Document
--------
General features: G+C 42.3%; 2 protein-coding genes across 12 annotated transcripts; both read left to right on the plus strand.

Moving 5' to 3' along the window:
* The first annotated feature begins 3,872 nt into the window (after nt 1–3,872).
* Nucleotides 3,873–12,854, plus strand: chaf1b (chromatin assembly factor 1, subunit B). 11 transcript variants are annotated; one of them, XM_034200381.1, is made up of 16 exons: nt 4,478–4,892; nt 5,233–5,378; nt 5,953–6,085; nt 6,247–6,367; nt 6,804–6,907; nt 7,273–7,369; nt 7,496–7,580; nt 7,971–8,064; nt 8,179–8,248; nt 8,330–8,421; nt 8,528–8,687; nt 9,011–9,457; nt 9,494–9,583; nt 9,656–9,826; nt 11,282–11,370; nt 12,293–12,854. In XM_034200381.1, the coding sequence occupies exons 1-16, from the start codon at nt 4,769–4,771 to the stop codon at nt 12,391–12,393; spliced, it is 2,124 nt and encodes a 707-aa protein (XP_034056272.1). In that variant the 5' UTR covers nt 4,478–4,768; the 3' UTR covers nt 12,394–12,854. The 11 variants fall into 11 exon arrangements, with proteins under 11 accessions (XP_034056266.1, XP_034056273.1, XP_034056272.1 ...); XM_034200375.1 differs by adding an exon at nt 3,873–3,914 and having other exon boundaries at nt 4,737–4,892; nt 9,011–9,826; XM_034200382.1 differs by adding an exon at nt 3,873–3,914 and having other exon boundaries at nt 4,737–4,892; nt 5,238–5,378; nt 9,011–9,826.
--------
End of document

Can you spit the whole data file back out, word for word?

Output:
General features: G+C 42.3%; 2 protein-coding genes across 12 annotated transcripts; both read left to right on the plus strand.

Moving 5' to 3' along the window:
* The first annotated feature begins 3,872 nt into the window (after nt 1–3,872).
* Nucleotides 3,873–12,854, plus strand: chaf1b (chromatin assembly factor 1, subunit B). 11 transcript variants are annotated; one of them, XM_034200381.1, is made up of 16 exons: nt 4,478–4,892; nt 5,233–5,378; nt 5,953–6,085; nt 6,247–6,367; nt 6,804–6,907; nt 7,273–7,369; nt 7,496–7,580; nt 7,971–8,064; nt 8,179–8,248; nt 8,330–8,421; nt 8,528–8,687; nt 9,011–9,457; nt 9,494–9,583; nt 9,656–9,826; nt 11,282–11,370; nt 12,293–12,854. In XM_034200381.1, the coding sequence occupies exons 1-16, from the start codon at nt 4,769–4,771 to the stop codon at nt 12,391–12,393; spliced, it is 2,124 nt and encodes a 707-aa protein (XP_034056272.1). In that variant the 5' UTR covers nt 4,478–4,768; the 3' UTR covers nt 12,394–12,854. The 11 variants fall into 11 exon arrangements, with proteins under 11 accessions (XP_034056266.1, XP_034056273.1, XP_034056272.1 ...); XM_034200375.1 differs by adding an exon at nt 3,873–3,914 and having other exon boundaries at nt 4,737–4,892; nt 9,011–9,826; XM_034200382.1 differs by adding an exon at nt 3,873–3,914 and having other exon boundaries at nt 4,737–4,892; nt 5,238–5,378; nt 9,011–9,826.